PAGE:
How could we build true inclusion?


How could we build true inclusion?

An article by Alex Storer, Executive Director of Diversity Pride (London)


Think Leader. Think Woman

It seems fair to say some progress has been made over the last few years as we are starting to move from a basic understanding of diversity to building true inclusion. But we are not there yet. And in my opinion not enough work is being done on redefining leadership and on helping us all develop a shared vision of what success looks like. We are still recruiting in our own image; we look more favourably on a candidates or colleagues when their behaviour, or even appearance reflects our own, and this is a significant problem in the profession. This favouritism and bias are often unconscious, but when they impact every stage from recruitment and work allocation, to assessment and promotion, the result leads to a perpetual narrowing of opportunities for those who do not fit the mould.

We also know that this negative impact is even bigger on those of us whose identity is at the intersection of more than one group that has historically experienced discrimination (such as BAME and/or LGBT women), for whom the perception of being ‘different’ results in double and triple barriers.

It is fundamental that bias is eliminated as much as possible from assessment processes, starting at recruitment and maintained throughout every stage of an individual’s career up to, and including, the most senior leadership roles. Assessment of performance and merit should be objectively and value a spectrum of contributions (not just billable hours, for example) in a way which can be benchmarked and monitored for consistency. For example, blind and contextual recruitment, work allocation and gender balanced promotion rounds, assessment and renumeration panels, will help to attract more diverse candidates at entry level, and to retain and support them throughout their careers, developing high performers that will feel ready, willing, and encouraged to take on senior leadership roles.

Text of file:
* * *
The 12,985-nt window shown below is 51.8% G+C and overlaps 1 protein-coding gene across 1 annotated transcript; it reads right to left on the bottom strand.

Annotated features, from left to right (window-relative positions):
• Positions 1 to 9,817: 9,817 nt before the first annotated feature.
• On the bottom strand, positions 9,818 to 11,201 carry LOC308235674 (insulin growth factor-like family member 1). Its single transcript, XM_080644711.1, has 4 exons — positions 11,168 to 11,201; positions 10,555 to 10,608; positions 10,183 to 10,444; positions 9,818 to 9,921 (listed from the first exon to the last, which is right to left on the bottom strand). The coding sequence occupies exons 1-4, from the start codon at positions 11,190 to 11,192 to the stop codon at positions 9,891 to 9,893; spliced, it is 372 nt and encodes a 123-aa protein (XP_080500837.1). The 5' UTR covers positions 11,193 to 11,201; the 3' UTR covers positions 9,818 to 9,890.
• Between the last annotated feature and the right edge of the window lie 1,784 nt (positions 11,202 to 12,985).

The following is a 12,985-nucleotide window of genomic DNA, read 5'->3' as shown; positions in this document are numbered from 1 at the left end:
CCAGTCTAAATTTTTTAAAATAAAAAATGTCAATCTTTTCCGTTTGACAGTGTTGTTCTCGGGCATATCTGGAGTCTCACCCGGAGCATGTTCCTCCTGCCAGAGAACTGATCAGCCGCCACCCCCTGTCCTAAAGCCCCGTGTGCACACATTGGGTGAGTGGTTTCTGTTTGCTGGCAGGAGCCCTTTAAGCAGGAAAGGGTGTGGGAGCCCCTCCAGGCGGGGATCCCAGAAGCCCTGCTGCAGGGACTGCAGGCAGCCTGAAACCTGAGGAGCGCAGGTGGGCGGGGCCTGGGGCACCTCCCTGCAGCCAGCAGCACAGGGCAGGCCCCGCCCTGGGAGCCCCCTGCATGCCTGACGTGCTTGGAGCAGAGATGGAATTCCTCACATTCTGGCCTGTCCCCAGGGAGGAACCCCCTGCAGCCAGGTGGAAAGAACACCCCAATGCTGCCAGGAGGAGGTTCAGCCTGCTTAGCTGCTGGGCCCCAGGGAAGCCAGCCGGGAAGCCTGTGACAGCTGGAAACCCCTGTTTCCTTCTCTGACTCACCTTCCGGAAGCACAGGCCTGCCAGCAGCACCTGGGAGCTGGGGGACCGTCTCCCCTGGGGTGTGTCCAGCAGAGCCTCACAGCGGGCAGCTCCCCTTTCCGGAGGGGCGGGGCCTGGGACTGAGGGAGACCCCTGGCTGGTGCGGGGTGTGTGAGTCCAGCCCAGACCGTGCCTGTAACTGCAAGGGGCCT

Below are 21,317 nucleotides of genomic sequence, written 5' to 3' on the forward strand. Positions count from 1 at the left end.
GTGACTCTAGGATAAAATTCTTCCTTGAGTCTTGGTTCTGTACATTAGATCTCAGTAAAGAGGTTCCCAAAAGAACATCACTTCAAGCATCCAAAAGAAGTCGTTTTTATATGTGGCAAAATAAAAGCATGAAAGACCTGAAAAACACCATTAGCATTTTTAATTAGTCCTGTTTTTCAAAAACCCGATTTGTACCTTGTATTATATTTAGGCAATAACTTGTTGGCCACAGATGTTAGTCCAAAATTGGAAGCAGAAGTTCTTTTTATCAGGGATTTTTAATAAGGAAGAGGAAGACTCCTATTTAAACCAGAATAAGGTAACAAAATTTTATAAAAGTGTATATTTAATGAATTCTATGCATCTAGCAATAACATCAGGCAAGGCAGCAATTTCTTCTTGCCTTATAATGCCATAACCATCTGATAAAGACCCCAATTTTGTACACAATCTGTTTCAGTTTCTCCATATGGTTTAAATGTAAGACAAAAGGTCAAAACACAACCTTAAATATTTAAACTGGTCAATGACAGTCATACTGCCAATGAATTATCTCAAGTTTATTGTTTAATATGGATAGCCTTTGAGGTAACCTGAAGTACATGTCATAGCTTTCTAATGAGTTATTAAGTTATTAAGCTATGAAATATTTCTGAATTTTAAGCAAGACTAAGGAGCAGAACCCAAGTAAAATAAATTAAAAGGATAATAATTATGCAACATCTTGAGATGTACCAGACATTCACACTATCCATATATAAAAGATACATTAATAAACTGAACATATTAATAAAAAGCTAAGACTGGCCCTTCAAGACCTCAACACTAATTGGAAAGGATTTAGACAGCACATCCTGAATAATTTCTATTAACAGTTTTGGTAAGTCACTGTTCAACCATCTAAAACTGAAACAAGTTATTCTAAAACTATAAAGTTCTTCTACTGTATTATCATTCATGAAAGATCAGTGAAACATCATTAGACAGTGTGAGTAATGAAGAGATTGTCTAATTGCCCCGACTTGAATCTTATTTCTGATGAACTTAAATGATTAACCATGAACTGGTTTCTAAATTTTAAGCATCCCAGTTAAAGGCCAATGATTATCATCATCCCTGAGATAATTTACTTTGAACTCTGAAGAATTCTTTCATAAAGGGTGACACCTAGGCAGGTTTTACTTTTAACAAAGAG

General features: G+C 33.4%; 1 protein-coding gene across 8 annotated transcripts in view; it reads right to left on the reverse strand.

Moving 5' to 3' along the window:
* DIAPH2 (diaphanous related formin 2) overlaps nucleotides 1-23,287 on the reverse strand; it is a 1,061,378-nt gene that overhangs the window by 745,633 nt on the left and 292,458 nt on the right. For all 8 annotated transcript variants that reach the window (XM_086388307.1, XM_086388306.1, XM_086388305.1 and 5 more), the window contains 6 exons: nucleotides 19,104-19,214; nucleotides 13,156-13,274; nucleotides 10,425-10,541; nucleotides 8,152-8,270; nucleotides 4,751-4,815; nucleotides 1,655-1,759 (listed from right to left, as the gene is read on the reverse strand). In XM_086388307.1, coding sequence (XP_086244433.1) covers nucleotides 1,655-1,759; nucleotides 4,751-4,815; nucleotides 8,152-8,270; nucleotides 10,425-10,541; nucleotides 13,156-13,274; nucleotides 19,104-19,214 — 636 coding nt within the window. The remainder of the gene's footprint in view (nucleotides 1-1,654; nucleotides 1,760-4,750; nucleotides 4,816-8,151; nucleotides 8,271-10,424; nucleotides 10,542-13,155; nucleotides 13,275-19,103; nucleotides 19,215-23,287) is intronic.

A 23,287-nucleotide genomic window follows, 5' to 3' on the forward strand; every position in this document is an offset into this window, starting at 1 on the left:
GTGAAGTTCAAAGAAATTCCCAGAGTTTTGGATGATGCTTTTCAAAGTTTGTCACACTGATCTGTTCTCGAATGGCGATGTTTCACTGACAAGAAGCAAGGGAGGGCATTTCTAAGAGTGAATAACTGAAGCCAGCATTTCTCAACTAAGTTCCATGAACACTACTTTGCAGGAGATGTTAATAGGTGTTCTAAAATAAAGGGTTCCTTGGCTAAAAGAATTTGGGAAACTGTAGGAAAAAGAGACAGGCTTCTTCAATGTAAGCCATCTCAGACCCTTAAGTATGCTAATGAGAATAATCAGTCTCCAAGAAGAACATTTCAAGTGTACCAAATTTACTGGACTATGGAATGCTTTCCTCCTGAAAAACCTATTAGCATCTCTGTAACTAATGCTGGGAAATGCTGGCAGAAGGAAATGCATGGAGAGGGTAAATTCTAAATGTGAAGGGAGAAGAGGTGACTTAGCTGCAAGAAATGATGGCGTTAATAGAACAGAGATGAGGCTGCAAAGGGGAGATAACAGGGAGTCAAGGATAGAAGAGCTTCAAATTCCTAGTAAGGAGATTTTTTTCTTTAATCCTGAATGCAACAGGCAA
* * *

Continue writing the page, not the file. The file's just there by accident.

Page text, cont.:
In addition, it is crucial to avoid narrow definitions and categorisations; because dividing people in “groups” often has the unintended result of focusing on their differences, rather than commonalities, hence feeding into prejudice, discrimination and conflict (us vs them). That’s why we must move away from narrowly defined “diversity initiatives” (e.g. sponsorship for women or leadership coaching for ethnic minority employees) and towards more inclusive approaches looking at culture and behaviours.

Ultimately, success lies in creating an environment in which people feel supported for who they are, a workplace that understands that all our identities are at the intersection of a number of characteristics (e.g. gender and race, or sexual orientation, or age, disability, class,..) and hence promotes new visions of leadership and merit that go beyond the current stereotypes largely dominated by a western, white male perspective of success.

This shift takes a process of reframing our narrative and behaviours, takes imagination and a conscious effort to help us all visualise what’s possible through the power of story-telling: seeing is believing, believing is behaving. If we persevere in this we will reach a point where if We say the word “leader” the majority of you won’t be thinking of a white man but will have a variety of images that represent leadership to them and are all equally successful and visible in our workplaces.